Do this before you start looking for a loan or searching for your dream car. Go through your finances, look at your income and outgoings and check the maximum amount you can afford in monthly repayments.
You should also consider the length of the loan term before you start searching around for a lender or a car. The longer the repayment term, the lower the repayments, but the more the loan will cost you overall in interest payments.
You need to think about additional costs associated with buying a new car and determine whether this is something you want to work into the car loan or whether you want to pay for this separately. This includes the cost of insurance, which can be quite high – particularly for younger drivers with less experience.
When most people go hunting for the cheapest loan, they immediately look for a low interest rate car loan and believe they're getting the best car loan. Unfortunately, it is possible for the car loan with the cheapest rate to end up costing you more over the term of the loan if you're not careful.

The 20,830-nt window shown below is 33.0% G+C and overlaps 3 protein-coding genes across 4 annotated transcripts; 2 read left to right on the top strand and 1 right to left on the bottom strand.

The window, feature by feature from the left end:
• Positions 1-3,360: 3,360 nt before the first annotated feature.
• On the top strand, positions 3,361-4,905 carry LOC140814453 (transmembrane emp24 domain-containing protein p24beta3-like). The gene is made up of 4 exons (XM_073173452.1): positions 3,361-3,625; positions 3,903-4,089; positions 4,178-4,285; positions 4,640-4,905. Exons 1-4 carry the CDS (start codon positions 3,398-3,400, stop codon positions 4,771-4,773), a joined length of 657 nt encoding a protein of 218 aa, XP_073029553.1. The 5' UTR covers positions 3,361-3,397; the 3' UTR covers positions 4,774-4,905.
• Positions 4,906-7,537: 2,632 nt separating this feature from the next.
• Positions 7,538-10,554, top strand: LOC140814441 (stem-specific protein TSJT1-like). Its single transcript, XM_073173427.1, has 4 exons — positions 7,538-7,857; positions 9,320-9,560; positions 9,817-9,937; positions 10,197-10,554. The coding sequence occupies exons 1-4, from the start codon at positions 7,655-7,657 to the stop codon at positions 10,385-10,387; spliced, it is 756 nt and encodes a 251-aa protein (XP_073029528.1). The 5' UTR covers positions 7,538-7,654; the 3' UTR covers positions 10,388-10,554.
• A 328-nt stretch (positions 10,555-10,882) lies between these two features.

Consider a car that costs $25,000. One lender is offering a rate of 8% p.a. over 5 years and another is offering a rate of 9% p.a. The only difference is the fees. Take a look at how much it could cost you by just opting for the cheapest car loan rate:
|Lender A||Lender B|
|Car loan rates||8% p.a.||9% p.a.|
|Loan term||5 years||5 years|
|Monthly account fee||$20||$0|
|Total monthly cost||$532.91||$518.96|
|Total repayment amount||$32,275||$31,588|
In the above example, the interest rate that was higher turned out to be the cheaper option, despite the initial up-front cost.